At least the red brick walls still stand and the property gives us, with its noble gateways, a shadowy glimpse of the lives once lived here.

 

Ivy and brambles scramble up the walls but they remain solid

Ivy and brambles scramble up the walls but they remain solid

The red brick arched entrance leads to a yard and another archway

The red brick arched entrance leads to a yard and another archway

Dramatic setting for two walled gardens at Duckett's Grove

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Duckett's Grove. A ruin of an Irish Victorian Gothic mansion, abandoned and mysteriously set on fire. Home now only to the birds that swoop amongst its turrets (and several ghosts, according to locals).

I love walled gardens and their history. I was fascinated to find Duckett's Grove last week in County Carlow, with its two interconnecting walled gardens built of red brick with curved corners. The first garden has large lawns and long borders with a mix of shrubs and herbaceous planting. The second garden is smaller than the first and includes a row of fruit trees. 

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The property oozes romance and mystery. Ghost hunters flock to it and it has also been used as a film set. The dramatic Gothic features were added to a Georgian mansion in the nineteenth century. The Duckett family left it in the early 1900s and, three decades later, the house went on fire one night. Locals managed to put out the blaze but another fire the following week destroyed the property. No one knows who or what started it.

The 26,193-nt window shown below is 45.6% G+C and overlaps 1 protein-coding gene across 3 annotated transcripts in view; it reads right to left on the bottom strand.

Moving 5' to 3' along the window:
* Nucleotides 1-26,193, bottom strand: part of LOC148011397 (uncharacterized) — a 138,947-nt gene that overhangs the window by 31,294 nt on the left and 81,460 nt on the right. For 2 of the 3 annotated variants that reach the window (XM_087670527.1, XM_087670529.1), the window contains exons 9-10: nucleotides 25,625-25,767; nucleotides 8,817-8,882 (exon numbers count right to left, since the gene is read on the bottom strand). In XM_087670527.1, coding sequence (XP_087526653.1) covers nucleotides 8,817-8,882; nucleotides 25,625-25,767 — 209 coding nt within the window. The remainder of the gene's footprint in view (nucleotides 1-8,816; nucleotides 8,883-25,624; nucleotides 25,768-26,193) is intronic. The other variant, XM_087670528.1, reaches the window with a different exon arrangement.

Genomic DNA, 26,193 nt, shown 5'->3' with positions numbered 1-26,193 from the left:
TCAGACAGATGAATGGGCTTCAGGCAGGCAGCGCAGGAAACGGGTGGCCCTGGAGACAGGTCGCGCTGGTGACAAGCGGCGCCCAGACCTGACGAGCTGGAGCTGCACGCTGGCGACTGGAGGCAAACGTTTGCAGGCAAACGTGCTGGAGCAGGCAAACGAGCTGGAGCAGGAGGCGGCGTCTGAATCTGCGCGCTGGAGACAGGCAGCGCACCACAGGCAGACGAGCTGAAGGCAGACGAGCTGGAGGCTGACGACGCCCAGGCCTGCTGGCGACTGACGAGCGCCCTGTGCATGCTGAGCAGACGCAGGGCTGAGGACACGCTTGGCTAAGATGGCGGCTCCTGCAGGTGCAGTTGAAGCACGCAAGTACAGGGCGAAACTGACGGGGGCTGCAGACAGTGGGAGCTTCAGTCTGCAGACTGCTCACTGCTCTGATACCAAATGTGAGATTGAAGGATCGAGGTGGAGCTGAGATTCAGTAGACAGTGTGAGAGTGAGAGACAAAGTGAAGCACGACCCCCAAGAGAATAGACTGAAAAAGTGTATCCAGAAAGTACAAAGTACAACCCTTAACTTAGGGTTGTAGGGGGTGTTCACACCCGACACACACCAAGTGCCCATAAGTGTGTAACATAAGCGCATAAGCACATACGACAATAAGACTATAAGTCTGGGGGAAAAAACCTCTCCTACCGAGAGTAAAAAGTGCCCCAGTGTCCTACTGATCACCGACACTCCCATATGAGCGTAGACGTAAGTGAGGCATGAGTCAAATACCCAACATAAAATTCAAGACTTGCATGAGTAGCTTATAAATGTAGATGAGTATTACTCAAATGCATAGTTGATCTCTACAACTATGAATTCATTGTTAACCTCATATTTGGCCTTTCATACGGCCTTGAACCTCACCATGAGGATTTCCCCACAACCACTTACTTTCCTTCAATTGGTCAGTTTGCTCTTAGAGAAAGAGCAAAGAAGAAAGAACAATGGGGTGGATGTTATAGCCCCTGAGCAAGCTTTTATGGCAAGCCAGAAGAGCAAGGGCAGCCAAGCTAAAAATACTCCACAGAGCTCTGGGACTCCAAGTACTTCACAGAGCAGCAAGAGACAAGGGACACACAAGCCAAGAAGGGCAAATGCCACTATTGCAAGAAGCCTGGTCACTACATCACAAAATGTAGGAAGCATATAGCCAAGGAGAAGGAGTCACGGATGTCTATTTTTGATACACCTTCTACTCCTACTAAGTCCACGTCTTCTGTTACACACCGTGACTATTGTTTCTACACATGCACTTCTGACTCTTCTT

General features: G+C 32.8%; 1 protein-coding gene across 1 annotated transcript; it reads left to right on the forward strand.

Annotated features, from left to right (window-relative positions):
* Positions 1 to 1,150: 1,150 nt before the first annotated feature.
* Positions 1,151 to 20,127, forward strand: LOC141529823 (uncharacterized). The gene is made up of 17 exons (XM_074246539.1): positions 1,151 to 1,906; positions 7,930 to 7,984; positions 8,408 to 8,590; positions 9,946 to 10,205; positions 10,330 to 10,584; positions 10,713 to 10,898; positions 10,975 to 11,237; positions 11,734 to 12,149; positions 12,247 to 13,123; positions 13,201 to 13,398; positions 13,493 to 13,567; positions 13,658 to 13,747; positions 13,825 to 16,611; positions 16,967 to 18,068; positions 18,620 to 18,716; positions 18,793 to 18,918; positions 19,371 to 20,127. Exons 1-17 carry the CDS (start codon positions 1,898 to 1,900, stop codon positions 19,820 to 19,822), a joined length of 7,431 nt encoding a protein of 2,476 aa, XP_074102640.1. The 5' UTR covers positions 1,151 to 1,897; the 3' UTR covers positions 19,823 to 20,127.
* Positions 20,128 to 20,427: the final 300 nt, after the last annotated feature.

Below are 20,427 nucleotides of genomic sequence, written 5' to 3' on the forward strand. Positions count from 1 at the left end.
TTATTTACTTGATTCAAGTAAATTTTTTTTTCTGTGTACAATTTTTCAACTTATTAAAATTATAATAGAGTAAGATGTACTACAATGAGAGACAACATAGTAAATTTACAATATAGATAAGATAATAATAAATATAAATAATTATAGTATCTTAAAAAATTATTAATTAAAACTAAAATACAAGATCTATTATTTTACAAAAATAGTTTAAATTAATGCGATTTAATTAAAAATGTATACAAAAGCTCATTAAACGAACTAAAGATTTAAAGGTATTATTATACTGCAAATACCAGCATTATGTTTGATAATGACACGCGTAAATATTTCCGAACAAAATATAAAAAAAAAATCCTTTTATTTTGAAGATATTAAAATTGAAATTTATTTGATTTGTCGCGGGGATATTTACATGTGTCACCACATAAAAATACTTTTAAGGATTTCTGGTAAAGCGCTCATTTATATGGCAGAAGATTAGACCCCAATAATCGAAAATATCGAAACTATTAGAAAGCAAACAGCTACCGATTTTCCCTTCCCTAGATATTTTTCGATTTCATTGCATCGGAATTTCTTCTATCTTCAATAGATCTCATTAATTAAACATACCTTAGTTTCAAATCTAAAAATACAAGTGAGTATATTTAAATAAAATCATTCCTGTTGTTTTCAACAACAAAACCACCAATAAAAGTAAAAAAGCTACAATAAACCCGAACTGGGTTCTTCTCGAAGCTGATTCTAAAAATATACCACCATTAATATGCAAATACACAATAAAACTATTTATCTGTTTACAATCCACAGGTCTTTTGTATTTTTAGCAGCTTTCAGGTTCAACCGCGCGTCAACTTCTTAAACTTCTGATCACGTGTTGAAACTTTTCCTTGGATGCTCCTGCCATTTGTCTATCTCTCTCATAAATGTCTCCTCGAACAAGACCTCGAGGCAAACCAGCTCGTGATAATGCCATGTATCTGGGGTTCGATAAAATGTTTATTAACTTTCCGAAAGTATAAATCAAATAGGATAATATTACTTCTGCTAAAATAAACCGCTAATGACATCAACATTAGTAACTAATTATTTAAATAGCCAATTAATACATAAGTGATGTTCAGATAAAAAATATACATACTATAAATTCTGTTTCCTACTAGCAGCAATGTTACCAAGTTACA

The gardens are being restored and maintained by Carlow County Council. It's an interesting place to visit for a walk and a cup of tea. But perhaps not after dark.

I look forward to further developments there. 

More info here... http://carlowtourism.com/ducketts-grove-walled-gardens-and…/

Rambling Albertine - fragrant and vigorous

Albertine flowers once in the summer

Albertine flowers once in the summer

I mentioned the vigorous rambler rose Albertine in my last post and here it is in the summer of 2017. One of my grandfather's favourites, Albertine is salmon-pink with a scent. It climbed the walls of his walled garden for many years. What I love is the way the buds are a darker, almost coppery-pink and they open and fade to a lighter shade. The rose dates from 1921 and comes from France.

 

Albertine growing tips

My rose in the photos was planted in my vegetable garden because I had nowhere else for it to go. It is vigorous and will grow to sixteen feet (five metres) and is ideal for planting against a wire fence because it appreciates air circulation. The rose will sometimes get mildew if planted against a wall but it's worth a try. A tip is to plant it where it will get the early morning sun to dry off dew and make sure you plant it in well drained soil. It doesn't like soggy roots.

Albertine flowers once in late spring or early summer but last year I had a bonus. The rose flowered again in the autumn. This is the first time I remember this happening. 

Copper buds open to salmon-pink and fade to lighter pink

Copper buds open to salmon-pink and fade to lighter pink